On May 17, 1954, the U.S. Supreme Court decided Brown v. Board of Education, recognizing a moral and legal truth that should be beyond question in American society. The refusal by some of President Donald Trump's judicial nominees to say whether they believe the case was decided correctly is indicative of the narrow-minded elitism they would bring to the bench, says professor Franita Tolson of the University of Southern California's Gould School of Law.
A recent ruling from a California court of appeals in Pebley v. Santa Clara Organics encourages plaintiffs in personal injury actions to continue the trend of seeking medical treatment that would normally be covered by their insurance from physicians who are outside their coverage plans. This will result in an unjust windfall for plaintiffs, says Asir Fiola of Selman Breitman LLP.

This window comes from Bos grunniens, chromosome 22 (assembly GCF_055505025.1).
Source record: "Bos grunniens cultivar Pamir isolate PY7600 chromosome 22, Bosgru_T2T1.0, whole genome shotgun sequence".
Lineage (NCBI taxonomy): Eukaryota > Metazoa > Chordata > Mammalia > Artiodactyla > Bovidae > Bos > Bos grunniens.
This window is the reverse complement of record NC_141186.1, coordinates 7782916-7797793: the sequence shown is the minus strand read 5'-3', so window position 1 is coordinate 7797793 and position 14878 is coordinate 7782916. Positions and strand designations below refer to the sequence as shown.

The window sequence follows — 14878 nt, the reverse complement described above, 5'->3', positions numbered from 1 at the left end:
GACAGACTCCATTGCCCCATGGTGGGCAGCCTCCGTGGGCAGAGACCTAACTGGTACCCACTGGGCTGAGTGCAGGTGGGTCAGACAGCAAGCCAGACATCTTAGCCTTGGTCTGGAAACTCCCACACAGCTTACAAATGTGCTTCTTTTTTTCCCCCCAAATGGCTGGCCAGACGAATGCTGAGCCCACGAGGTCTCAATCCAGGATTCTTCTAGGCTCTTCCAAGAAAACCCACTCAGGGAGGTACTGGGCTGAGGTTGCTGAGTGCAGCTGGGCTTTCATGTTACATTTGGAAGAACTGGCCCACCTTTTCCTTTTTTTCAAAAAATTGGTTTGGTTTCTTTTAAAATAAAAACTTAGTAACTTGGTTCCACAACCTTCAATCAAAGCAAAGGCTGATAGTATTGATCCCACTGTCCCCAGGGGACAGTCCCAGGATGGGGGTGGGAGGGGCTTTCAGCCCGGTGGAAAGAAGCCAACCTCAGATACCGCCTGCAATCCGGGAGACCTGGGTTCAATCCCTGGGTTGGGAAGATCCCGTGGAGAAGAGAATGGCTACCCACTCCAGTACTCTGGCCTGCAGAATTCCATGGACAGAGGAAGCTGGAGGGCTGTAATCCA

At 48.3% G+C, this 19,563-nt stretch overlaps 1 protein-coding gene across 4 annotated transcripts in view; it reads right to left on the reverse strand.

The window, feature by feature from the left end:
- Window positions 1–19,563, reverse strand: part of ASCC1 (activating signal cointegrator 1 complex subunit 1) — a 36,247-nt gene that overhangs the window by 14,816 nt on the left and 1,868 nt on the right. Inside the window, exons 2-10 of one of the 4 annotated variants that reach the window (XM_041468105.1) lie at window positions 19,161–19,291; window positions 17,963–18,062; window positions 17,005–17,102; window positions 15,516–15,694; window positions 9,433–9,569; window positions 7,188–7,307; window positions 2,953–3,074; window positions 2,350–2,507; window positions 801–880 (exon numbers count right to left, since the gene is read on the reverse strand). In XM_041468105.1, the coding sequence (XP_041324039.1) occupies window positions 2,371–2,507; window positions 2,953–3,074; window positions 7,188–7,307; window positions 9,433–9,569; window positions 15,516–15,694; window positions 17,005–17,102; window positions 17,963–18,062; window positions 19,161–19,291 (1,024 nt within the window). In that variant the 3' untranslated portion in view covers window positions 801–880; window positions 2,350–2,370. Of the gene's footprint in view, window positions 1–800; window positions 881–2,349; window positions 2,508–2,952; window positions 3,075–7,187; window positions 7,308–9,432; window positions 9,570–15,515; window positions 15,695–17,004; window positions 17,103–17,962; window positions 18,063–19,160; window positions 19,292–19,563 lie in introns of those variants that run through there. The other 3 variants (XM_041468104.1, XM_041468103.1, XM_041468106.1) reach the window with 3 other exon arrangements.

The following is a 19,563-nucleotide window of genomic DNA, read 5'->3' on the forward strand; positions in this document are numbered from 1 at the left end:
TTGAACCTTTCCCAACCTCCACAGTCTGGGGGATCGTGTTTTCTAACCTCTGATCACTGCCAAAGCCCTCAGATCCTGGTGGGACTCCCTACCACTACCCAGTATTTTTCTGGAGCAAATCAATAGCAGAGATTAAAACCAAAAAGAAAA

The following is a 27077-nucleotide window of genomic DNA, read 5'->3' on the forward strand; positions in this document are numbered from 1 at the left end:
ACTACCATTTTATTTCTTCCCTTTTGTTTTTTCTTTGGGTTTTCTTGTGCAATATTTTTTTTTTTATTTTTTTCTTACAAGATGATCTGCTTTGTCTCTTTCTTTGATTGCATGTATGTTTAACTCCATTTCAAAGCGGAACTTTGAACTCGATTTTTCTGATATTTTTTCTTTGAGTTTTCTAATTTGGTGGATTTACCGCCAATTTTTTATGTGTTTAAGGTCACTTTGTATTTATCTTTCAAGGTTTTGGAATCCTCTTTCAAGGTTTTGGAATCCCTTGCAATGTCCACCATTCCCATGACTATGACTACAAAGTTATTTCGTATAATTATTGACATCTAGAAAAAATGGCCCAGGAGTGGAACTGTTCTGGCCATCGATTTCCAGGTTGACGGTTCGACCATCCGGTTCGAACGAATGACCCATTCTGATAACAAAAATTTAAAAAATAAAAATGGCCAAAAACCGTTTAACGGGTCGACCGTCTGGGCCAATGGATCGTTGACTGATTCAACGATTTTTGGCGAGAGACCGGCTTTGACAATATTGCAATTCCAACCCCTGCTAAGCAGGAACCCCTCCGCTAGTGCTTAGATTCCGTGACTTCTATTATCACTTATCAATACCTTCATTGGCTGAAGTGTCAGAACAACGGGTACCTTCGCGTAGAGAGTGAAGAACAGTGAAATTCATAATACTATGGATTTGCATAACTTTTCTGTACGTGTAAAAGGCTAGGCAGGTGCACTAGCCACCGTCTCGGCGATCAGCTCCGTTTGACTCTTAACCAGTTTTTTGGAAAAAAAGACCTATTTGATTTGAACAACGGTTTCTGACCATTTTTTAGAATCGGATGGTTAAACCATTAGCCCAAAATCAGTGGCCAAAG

In deciding whether cloud computing is right for the organization or firm, an attorney must consider cloud computing’s significant impact on the electronic discovery process, say Daniel Garrie, managing partner at Law & Forensics LLC, and David Cass, chief information security officer at IBM Cloud.
Courts around the country have found insurers' litigation management guidelines to be improper and unenforceable when they impair defense counsel's ability to defend a claim. Policyholders receiving such guidelines should respond promptly to their insurers and proceed to litigation if necessary, says Daniel Wolf of Gilbert LLP.
Depending on the facts, the Tax Jobs And Cuts Act's new rule requiring a three-year holding period for long-term capital gain taxation of a carried profits interest might not apply to an investment manager's carried interest in a life settlements investment fund, say attorneys with Locke Lord LLP.